Independent candidate for governor Drew Curtis needs to get 5,000 signatures by Aug. 11 in order to appear on the ballot in November’s general election.
Curtis, who runs news aggregation website Fark.com, was hoping to gather some of the signatures online. But on Wednesday Secretary of State Alison Lundergan Grimes, Kentucky’s chief election official, said online signatures won’t count towards his petition.
“As the Kentucky Supreme Court has recognized, the purpose of the information required on a petition of candidacy is to enable verification of the signers’ identities,” said Lynn Zellen, a spokesperson for Grimes’s office.
“In order to serve that purpose, filing officials must be able to compare a signature on a petition to the signature on a voter registration card. That would not be possible with an electronic signature.”
During an interview on Tuesday, Curtis said he had received approval to use e-signatures for his petition but after the interview Curtis’ spokesperson said they had just received word that Grimes had ruled against the method.
Curtis says that garnering e-signatures would be more secure than getting signatures on a paper petition.
“Because we can do things like block out all non-Kentucky IP addresses from signing up, we can instantly do an address check, so this thing will be pretty locked-down,” Curtis said. “You can prevent people with the same IP address from signing the same thing with a different name really easily,” Curtis said.
University of Kentucky election law professor Joshua Douglas says that there hasn’t been much of a precedent for allowing e-signature petitions across the country because major parties usually do the work for the candidates.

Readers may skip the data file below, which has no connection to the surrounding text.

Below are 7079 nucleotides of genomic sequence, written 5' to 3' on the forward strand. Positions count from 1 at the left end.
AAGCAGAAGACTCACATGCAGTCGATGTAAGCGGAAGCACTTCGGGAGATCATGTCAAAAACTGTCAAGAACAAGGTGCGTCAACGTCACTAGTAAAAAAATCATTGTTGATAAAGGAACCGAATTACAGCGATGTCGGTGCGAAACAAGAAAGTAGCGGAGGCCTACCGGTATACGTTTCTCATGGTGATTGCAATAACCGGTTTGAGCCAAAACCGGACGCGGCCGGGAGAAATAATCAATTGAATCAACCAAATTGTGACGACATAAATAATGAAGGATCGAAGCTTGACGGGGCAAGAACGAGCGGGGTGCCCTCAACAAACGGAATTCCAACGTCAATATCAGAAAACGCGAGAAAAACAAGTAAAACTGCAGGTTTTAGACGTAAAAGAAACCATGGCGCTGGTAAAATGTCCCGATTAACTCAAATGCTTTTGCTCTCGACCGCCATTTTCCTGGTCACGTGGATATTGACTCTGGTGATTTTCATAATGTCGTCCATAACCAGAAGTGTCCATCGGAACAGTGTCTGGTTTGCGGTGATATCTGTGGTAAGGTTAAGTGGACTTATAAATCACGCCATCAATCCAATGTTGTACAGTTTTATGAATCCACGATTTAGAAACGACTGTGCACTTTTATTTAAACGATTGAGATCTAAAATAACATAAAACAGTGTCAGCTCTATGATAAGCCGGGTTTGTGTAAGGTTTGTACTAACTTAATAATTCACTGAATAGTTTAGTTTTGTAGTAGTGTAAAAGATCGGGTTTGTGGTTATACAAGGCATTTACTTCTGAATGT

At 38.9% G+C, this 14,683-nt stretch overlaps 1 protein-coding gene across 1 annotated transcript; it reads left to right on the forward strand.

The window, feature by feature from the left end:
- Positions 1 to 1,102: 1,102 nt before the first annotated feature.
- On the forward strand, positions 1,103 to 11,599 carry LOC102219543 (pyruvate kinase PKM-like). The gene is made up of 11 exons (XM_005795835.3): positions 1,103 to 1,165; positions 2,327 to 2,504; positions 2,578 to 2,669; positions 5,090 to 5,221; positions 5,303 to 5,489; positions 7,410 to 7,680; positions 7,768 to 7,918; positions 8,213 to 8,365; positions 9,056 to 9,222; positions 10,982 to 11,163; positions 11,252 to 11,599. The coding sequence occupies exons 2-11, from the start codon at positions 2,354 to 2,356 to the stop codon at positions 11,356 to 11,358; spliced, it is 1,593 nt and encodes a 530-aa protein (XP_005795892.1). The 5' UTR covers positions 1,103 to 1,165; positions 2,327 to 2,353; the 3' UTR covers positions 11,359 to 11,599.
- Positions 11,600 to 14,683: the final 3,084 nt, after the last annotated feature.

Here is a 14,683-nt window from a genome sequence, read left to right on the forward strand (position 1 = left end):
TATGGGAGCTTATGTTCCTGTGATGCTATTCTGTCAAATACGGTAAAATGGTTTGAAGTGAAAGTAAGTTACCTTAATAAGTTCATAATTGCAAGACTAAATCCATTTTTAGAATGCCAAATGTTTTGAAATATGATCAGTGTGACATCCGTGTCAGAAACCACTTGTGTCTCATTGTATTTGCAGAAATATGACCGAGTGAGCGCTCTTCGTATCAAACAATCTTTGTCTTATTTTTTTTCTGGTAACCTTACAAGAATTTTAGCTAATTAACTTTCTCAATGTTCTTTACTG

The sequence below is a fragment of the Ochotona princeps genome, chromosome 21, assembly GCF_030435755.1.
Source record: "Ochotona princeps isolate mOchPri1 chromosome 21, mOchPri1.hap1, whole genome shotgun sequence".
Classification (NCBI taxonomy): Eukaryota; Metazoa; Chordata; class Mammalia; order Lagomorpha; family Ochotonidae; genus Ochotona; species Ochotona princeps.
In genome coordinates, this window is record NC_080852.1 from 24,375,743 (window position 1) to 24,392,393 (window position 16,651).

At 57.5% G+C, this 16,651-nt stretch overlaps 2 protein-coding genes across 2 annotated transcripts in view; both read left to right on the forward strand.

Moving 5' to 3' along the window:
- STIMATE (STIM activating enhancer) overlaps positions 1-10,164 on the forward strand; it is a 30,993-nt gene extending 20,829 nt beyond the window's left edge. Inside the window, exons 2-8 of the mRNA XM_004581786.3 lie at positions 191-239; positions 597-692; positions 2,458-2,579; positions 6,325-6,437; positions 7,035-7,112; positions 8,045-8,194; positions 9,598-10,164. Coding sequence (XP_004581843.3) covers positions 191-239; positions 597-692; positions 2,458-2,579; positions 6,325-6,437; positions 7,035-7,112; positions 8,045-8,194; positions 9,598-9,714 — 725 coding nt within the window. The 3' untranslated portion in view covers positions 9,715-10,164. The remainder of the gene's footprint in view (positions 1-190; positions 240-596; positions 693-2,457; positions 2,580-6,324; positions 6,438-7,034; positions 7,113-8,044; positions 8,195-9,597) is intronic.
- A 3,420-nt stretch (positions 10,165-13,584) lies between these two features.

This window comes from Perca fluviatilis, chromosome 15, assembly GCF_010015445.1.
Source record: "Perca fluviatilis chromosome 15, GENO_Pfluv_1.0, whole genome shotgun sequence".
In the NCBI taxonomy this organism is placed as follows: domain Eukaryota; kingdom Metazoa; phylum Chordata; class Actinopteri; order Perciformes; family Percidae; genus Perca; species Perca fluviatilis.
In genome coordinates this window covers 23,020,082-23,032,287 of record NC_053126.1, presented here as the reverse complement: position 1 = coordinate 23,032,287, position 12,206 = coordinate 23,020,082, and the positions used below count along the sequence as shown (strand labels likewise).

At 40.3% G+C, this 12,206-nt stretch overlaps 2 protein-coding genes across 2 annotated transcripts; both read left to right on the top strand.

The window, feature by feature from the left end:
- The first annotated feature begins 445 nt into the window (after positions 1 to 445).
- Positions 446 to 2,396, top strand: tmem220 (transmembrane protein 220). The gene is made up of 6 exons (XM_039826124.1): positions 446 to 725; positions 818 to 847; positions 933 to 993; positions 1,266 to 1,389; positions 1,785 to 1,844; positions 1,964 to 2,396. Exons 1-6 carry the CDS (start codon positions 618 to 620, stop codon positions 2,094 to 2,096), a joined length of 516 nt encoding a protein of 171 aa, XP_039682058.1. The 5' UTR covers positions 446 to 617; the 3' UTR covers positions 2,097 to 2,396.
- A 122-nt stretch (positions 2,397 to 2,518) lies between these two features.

“Traditionally you always get a decent number of signatures–more than what’s needed–but for major party candidates that’s rarely a problem because the party apparatus helps them. They know how to do signature drives,” Douglas said.
Douglas also said that candidates typically get far more than the required number of signatures in case some of them are deemed to be ineligible and thrown out
Curtis announced his candidacy in January along with his wife, Heather, who is running for lieutenant governor.
Curtis says he wants to fix the pension system, battle against special interest money in politics and use tax breaks to attract tech businesses and a tech-savvy workforce.
Curtis touts 50,000 loyal Fark readers across Kentucky and has already obtained 3,500 signatures in person. He said the remaining 1,500 signatures shouldn’t be a problem, with or without e-signatures.
“I hate to sound like it’s in the bag necessarily because until it is, it’s not, but I feel fairly confident about it,” Curtis said.